Cultural factors influencing teenage pregnancy in Jamaica

Soroya Julian McFarlane, Soyoon Kim, Kerli Kirch Schneider, Sheeva Dubey

Research output: Contribution to journalArticle

Abstract

A literature review was undertaken to identify key factors associated with teenage pregnancy in Jamaica. Using the PEN-3 cultural model, we first categorised these factors to develop a theoretical taxonomy that can be used to help health intervention planners to understand and address the phenomenon. Next, we examined the validity of this initial taxonomy by comparing it with cultural factors identified in semi-structured focus group discussions with Jamaican teenage mothers. Cultural factors identified in the initial literature review–such as parental interaction and control, the intergenerational transmission of teenage pregnancy and experiences of sexual abuse–were largely confirmed and built upon. Results highlight promising opportunities for health communication among young women in Jamaica with a focus on self-efficacy, resilience and positive cultural factors.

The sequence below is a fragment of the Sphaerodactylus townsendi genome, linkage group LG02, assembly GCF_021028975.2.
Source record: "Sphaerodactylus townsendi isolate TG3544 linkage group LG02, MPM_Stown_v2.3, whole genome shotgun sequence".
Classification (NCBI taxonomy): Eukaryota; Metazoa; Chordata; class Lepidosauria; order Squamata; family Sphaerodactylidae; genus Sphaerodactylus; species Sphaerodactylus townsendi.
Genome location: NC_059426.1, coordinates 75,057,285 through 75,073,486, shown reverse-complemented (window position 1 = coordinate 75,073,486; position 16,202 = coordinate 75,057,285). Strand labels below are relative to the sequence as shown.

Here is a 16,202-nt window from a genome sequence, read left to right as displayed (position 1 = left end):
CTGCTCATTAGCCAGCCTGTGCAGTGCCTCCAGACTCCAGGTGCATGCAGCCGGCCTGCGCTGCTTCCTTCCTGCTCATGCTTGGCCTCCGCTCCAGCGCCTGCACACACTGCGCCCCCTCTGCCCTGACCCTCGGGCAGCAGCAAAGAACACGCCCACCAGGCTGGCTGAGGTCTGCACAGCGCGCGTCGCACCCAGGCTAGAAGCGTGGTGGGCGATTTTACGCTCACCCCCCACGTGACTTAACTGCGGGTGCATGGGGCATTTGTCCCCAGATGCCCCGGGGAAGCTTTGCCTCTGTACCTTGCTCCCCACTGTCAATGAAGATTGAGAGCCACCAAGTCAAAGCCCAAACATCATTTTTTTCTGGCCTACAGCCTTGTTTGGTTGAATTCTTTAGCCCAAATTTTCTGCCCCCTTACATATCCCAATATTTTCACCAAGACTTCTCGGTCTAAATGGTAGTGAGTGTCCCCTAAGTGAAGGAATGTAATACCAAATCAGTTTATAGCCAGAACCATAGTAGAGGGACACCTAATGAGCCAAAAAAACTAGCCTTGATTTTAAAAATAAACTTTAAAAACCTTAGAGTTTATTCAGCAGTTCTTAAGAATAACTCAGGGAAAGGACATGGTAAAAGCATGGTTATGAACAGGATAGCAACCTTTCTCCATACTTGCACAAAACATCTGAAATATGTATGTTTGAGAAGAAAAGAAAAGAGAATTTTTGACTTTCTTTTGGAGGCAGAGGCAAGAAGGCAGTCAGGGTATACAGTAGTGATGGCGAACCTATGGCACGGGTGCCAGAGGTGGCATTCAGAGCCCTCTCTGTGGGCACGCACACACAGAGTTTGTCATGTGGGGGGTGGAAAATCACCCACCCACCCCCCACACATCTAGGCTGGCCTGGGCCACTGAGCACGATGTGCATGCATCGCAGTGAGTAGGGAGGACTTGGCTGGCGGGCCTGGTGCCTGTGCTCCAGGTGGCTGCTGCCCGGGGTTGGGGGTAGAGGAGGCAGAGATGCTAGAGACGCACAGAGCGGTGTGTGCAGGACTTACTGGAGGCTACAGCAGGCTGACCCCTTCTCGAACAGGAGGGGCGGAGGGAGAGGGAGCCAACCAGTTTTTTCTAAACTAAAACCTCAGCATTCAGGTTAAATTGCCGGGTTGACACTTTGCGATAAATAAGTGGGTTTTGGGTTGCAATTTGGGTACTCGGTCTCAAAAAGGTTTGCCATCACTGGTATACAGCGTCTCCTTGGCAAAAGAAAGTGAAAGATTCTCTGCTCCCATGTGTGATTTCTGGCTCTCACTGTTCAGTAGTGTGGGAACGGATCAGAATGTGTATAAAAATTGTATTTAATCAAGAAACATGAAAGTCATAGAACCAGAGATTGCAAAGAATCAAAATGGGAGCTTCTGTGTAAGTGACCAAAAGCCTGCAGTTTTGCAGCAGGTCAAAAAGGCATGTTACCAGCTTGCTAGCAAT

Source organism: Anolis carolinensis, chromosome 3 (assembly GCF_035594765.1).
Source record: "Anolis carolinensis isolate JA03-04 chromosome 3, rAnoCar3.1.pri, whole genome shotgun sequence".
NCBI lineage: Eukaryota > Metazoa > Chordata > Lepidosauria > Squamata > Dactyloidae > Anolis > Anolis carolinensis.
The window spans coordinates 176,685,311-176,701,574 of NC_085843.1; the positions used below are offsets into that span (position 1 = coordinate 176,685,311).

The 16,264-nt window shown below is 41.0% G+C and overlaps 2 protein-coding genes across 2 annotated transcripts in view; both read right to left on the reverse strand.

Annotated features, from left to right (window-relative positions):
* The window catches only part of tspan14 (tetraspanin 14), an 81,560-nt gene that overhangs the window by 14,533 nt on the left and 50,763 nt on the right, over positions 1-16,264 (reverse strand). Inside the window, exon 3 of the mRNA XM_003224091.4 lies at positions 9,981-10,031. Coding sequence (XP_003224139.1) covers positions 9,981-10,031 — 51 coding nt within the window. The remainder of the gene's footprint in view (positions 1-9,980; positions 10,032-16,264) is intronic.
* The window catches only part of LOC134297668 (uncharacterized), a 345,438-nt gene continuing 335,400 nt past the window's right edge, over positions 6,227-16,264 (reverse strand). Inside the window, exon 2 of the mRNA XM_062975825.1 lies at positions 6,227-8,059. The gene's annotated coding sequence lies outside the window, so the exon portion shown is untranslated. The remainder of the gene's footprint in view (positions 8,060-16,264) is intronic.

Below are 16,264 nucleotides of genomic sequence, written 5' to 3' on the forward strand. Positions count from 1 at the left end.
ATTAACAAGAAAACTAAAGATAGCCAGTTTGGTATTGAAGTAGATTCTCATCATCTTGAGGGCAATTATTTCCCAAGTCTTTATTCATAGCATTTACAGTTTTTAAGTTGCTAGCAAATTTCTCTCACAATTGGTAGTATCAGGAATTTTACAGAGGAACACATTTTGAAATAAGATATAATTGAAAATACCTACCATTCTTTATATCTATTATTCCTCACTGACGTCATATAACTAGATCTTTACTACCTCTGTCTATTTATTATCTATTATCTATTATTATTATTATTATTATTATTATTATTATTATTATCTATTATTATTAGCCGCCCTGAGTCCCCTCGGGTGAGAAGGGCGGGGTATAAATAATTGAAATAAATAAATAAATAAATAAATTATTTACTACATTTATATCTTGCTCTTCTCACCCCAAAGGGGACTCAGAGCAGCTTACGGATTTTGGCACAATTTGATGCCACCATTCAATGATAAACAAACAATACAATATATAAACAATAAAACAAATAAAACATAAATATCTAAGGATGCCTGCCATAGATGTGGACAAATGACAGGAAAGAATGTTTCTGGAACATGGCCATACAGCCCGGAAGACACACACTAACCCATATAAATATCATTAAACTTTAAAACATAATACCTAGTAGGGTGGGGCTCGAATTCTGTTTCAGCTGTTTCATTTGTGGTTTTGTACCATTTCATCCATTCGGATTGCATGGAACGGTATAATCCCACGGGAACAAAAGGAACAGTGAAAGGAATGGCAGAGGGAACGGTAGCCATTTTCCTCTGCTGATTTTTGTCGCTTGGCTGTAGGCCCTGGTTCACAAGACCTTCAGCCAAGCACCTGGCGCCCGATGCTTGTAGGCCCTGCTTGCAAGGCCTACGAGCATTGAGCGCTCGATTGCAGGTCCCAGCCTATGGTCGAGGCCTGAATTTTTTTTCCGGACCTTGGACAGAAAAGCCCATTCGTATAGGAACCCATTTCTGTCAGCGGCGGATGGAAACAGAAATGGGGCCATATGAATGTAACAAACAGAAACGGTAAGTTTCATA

Original languageEnglish (US)
JournalCulture, Health and Sexuality
DOIs
StateAccepted/In press - Jan 1 2018

Fingerprint

Jamaica
Pregnancy in Adolescence
cultural factors
pregnancy
Health Communication
taxonomy
Self Efficacy
Focus Groups
Mothers
health
group discussion
resilience
self-efficacy
Health
communication
interaction
experience
literature

Keywords

  • culture
  • health communication
  • Jamaica
  • maternal health
  • Teenage pregnancy

ASJC Scopus subject areas

  • Health(social science)
  • Public Health, Environmental and Occupational Health

Cite this

Cultural factors influencing teenage pregnancy in Jamaica. / McFarlane, Soroya Julian; Kim, Soyoon; Kirch Schneider, Kerli; Dubey, Sheeva.

In: Culture, Health and Sexuality, 01.01.2018.

Research output: Contribution to journalArticle

McFarlane, Soroya Julian ; Kim, Soyoon ; Kirch Schneider, Kerli ; Dubey, Sheeva. / Cultural factors influencing teenage pregnancy in Jamaica. In: Culture, Health and Sexuality. 2018.
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